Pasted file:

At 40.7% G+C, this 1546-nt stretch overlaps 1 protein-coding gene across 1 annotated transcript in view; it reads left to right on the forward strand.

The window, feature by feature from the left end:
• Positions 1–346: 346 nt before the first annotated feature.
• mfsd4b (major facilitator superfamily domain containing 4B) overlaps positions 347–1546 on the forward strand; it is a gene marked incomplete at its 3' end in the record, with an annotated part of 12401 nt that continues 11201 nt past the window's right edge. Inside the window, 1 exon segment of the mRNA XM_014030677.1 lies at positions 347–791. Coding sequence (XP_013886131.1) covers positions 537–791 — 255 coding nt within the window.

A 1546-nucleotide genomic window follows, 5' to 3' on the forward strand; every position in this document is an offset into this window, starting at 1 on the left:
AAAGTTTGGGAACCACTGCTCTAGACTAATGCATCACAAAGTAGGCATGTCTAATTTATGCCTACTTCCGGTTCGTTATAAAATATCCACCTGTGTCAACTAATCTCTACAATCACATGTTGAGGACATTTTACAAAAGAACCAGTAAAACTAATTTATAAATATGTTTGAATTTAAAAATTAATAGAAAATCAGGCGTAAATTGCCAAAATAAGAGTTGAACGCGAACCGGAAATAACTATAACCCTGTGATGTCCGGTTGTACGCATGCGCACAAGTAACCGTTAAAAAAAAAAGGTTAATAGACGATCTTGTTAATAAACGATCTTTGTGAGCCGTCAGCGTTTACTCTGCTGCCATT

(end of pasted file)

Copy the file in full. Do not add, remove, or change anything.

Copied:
At 40.7% G+C, this 1546-nt stretch overlaps 1 protein-coding gene across 1 annotated transcript in view; it reads left to right on the forward strand.

The window, feature by feature from the left end:
• Positions 1–346: 346 nt before the first annotated feature.
• mfsd4b (major facilitator superfamily domain containing 4B) overlaps positions 347–1546 on the forward strand; it is a gene marked incomplete at its 3' end in the record, with an annotated part of 12401 nt that continues 11201 nt past the window's right edge. Inside the window, 1 exon segment of the mRNA XM_014030677.1 lies at positions 347–791. Coding sequence (XP_013886131.1) covers positions 537–791 — 255 coding nt within the window.

A 1546-nucleotide genomic window follows, 5' to 3' on the forward strand; every position in this document is an offset into this window, starting at 1 on the left:
AAAGTTTGGGAACCACTGCTCTAGACTAATGCATCACAAAGTAGGCATGTCTAATTTATGCCTACTTCCGGTTCGTTATAAAATATCCACCTGTGTCAACTAATCTCTACAATCACATGTTGAGGACATTTTACAAAAGAACCAGTAAAACTAATTTATAAATATGTTTGAATTTAAAAATTAATAGAAAATCAGGCGTAAATTGCCAAAATAAGAGTTGAACGCGAACCGGAAATAACTATAACCCTGTGATGTCCGGTTGTACGCATGCGCACAAGTAACCGTTAAAAAAAAAAGGTTAATAGACGATCTTGTTAATAAACGATCTTTGTGAGCCGTCAGCGTTTACTCTGCTGCCATT